Full Day Kindergarten

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Full Day Kindergarten; The First Step in a Long, Successful Way of Life. Vera Kuznetsova
Public Speaking
CALC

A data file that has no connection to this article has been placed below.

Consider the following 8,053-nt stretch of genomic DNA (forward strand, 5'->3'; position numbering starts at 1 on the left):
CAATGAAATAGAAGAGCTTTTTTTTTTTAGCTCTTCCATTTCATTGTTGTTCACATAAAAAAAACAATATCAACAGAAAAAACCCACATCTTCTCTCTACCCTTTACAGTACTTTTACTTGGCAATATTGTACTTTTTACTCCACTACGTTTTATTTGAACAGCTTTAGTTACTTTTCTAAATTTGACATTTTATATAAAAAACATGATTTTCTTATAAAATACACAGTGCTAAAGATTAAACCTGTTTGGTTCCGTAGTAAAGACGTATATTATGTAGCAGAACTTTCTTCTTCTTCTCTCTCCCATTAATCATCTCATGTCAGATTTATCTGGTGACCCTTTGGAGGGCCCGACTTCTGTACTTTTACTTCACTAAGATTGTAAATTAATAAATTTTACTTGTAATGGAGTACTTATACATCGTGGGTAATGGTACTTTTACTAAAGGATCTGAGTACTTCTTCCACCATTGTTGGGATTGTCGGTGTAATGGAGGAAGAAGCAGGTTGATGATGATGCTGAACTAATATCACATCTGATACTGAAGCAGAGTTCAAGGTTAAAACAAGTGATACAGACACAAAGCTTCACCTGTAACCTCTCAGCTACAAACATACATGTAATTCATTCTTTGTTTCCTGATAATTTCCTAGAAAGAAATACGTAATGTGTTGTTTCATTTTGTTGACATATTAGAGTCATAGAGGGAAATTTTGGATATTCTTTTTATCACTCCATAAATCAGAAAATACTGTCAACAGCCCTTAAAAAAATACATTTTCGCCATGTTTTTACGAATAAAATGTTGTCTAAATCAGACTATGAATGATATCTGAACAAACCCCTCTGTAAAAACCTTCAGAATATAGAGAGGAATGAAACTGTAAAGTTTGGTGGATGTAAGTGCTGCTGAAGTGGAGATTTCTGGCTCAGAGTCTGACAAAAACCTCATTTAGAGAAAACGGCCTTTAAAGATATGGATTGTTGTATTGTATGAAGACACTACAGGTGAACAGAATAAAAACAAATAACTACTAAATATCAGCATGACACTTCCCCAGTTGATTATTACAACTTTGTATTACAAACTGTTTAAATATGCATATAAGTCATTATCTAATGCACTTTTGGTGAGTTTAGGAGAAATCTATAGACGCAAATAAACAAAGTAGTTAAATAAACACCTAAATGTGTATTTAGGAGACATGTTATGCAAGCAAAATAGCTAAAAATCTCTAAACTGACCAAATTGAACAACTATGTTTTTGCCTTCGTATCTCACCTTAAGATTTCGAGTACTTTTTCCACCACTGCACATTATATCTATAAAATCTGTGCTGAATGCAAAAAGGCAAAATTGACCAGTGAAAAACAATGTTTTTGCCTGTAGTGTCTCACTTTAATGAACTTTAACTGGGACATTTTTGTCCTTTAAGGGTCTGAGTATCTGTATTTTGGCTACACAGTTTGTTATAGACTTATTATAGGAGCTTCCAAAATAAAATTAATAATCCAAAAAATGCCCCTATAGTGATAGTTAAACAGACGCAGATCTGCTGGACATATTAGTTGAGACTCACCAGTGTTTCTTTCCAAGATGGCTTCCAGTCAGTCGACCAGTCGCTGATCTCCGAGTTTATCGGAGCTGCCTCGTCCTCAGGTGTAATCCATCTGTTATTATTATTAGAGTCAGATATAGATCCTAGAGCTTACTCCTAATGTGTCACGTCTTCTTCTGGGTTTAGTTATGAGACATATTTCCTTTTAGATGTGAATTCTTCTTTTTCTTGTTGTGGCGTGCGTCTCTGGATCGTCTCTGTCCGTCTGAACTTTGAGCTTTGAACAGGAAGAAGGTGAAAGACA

On September 2010 more than 600 schools across Ontario opened their doors for a new program full-day kindergarten. This project is supposed to help parents to build a better future for their children. Almost every parent has a daydream in which she or he wants to see his or her child’s success. The project of full-day kindergarten can drive this dream to a reality. This program has been approved in the USA and given a significant result; this program became very popular, according to Viadero` and Debra (2005), because it is affordable for families with low income. Today parents in Ontario are given a hope to see children more confident and succeed in their life. On the other hand, this low has the negative aspects; due this program a lot of teachers and day care’s staff have lost their jobs and the schools funds have been reduced. The provincial government invested for this program about $13, 500000 taxpayer’s dollars. The impact of full-day kindergarten project gives the new possibilities for children to increase level of knowledge, social participation and quality of life, but it takes away the school’s financial support to build up the successful educational process as a whole. And I have a question: “Is this investment worth in today’s economical situation or not?” Majority of children, who attend a full-day kindergarten, indicate a huge progress by showing great grades especially in the reading and mathematics skills. The researchers found that “children in such settings enjoy an academic edge over those in half-day programs” (Viadero & Debra, 2005). They can easily reach the high level by using extra time. ”Many educators and parents of young children believe: Children learn more in full-day kindergarten programs than they do in half-day program.”(Viadero & Debra, 2005). These children stay longer in school compared to the children, who attend half-day kindergarten, so they have extra time to practice and polish learning materials. Second, starting to study from young age has a great advantage, because at this age children have a tremendous ability to observe and absorb new information. “A seamless day of uninterrupted school gives children the time to explore, discover how things work for themselves and engage with other children.” (Song, 2010, p.U1).Combining ability observing and absorbing new information with having extra time, when the children can polish learning material they usually get good marks for their assessments and tests. Those children, according to Viodera and Debra (2005) “on average, the learning gains that pupils make in full-day programs translate to about a month of additional schooling over the course of a school year”. Having enough time is increasing chances to get better marks and keep up with studying and improving their goals. The children, who are enrolled in full day kindergarten, have very good social skills. First of all, they have to be in the big group of children from very young age. Children have to learn how make friends, build relationships, and keep them. Those children also learn how to solve big and small issues and problems; they learn how to make concessions and compromises. “Children love to learn and thrive in an atmosphere where the only concern of the adult in their day is that they are successful and feel good about themselves”. (McClean,2010).They have an opportunity learning from adult; parents and educators can collaborate and teach the children how to communicate with each other and how to manage and come up with the same decision, which was chosen by a group of children. Having some knowledge about how to communicate, solve the problems is one of the characteristic of leader. Those children can build their leadership skills, because they spend a lot of time together; so they are becoming well-know very quickly. Song(2010) in his...
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